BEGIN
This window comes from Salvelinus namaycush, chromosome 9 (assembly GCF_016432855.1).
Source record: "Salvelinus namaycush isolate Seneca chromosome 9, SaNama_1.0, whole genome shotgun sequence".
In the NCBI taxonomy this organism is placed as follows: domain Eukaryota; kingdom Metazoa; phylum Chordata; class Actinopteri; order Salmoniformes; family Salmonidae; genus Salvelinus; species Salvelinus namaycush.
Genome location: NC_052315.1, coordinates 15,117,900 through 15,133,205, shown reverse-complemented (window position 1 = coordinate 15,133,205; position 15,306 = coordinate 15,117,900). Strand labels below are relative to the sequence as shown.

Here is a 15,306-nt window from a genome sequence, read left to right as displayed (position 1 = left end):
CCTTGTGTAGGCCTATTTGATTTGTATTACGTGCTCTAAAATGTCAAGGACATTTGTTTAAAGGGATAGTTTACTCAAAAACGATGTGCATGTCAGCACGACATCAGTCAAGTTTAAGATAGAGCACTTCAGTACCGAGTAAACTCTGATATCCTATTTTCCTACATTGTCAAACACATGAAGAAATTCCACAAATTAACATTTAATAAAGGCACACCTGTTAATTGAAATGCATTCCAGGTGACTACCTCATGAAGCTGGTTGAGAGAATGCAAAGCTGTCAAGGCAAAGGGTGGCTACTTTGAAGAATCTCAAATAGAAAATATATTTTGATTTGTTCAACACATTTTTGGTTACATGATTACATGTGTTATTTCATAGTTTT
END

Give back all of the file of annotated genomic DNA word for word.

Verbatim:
This window comes from Salvelinus namaycush, chromosome 9 (assembly GCF_016432855.1).
Source record: "Salvelinus namaycush isolate Seneca chromosome 9, SaNama_1.0, whole genome shotgun sequence".
In the NCBI taxonomy this organism is placed as follows: domain Eukaryota; kingdom Metazoa; phylum Chordata; class Actinopteri; order Salmoniformes; family Salmonidae; genus Salvelinus; species Salvelinus namaycush.
Genome location: NC_052315.1, coordinates 15,117,900 through 15,133,205, shown reverse-complemented (window position 1 = coordinate 15,133,205; position 15,306 = coordinate 15,117,900). Strand labels below are relative to the sequence as shown.

Here is a 15,306-nt window from a genome sequence, read left to right as displayed (position 1 = left end):
CCTTGTGTAGGCCTATTTGATTTGTATTACGTGCTCTAAAATGTCAAGGACATTTGTTTAAAGGGATAGTTTACTCAAAAACGATGTGCATGTCAGCACGACATCAGTCAAGTTTAAGATAGAGCACTTCAGTACCGAGTAAACTCTGATATCCTATTTTCCTACATTGTCAAACACATGAAGAAATTCCACAAATTAACATTTAATAAAGGCACACCTGTTAATTGAAATGCATTCCAGGTGACTACCTCATGAAGCTGGTTGAGAGAATGCAAAGCTGTCAAGGCAAAGGGTGGCTACTTTGAAGAATCTCAAATAGAAAATATATTTTGATTTGTTCAACACATTTTTGGTTACATGATTACATGTGTTATTTCATAGTTTT